Investors in private assets didn’t escape this year’s difficult markets, but they can use the volatility to take advantage of long-term trends such as clean energy and tech adoption, a report from BlackRock Alternatives says.
The investment environment remains “complex and uncertain,” the asset manager’s alternatives division said in a 2023 private markets outlook report, with many developed economies preparing for a recession.
“But we see short-term uncertainty as an opportunity to continue investing in long-term megatrends, such as the net-zero transition,” it said.
“We also see accelerated global technology adoption, growth in health care, and demographic shifts driven by changing lifestyles and preferences.”
In private equity, the report cited opportunities to invest in health care and technology at attractive multiples, while the energy crisis and the transition to a low-carbon economy have contributed to the need for investment in green technology infrastructure.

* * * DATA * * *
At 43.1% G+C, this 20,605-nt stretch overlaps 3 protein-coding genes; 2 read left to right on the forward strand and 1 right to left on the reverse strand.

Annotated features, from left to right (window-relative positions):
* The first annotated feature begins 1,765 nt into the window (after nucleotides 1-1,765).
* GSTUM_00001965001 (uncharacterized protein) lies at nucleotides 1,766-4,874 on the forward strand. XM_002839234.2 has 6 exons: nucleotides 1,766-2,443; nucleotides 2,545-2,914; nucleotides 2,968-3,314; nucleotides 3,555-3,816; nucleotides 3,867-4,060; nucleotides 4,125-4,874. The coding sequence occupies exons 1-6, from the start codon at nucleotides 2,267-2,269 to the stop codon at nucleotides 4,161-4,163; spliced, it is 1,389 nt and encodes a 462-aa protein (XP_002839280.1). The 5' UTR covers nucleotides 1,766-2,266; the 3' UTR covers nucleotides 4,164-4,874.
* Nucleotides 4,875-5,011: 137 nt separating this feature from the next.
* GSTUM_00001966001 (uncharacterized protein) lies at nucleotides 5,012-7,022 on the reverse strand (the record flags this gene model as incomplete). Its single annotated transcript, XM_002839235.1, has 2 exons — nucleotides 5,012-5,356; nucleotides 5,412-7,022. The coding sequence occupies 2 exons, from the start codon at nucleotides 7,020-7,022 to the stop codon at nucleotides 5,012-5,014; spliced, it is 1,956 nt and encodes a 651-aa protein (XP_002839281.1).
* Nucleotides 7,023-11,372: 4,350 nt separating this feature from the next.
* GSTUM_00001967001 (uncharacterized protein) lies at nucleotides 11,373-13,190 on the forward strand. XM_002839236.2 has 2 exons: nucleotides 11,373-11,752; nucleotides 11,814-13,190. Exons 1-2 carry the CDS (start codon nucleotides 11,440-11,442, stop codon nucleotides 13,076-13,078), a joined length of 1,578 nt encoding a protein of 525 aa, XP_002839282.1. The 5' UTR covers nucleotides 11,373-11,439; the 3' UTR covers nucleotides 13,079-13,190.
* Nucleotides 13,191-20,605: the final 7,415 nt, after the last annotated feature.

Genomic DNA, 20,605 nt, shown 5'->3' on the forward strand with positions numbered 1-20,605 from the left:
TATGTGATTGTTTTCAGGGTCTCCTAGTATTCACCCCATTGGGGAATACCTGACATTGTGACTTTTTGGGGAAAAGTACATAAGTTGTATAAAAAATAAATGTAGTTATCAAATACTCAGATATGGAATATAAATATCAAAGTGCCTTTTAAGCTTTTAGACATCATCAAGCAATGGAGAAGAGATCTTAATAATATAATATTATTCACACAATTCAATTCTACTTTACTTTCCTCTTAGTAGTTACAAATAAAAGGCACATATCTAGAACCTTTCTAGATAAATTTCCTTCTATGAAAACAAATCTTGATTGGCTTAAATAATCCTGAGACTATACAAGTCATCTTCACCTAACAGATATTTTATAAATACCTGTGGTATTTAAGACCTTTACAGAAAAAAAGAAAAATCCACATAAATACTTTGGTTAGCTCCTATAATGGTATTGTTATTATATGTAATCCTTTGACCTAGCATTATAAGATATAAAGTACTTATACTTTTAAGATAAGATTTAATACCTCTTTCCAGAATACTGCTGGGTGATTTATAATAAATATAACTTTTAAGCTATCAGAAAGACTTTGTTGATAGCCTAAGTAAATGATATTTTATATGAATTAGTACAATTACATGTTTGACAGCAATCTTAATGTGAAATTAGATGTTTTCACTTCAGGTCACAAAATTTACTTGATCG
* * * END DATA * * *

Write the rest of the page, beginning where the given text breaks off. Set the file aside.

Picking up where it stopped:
Private credit spreads and higher interest rates have increased potential returns, the report said, but also the risk of defaults, making underwriting standards and deal structures even more important.
As for real estate, investment has slowed and investors should expect more asset repricing in 2023, it said, creating opportunities for those who find the “regional and thematic sweet spots.”
Overall, lower entry valuations for private assets make them attractive with potentially greater risk-reward, the report said. However, there’s also wider return dispersion, which makes manager selection extremely important.
The report also noted that the role of private assets in portfolios is changing after the negative correlation between stocks and bonds collapsed this year.
“During the Great Moderation, the narrative for private markets focused on yield premiums in a low-rate world,” the report said. “But we believe the focus should now include both the active and additive nature of private markets, based on the strength of asset selection, resilience through economic cycles, and protections in the form of investment structuring.”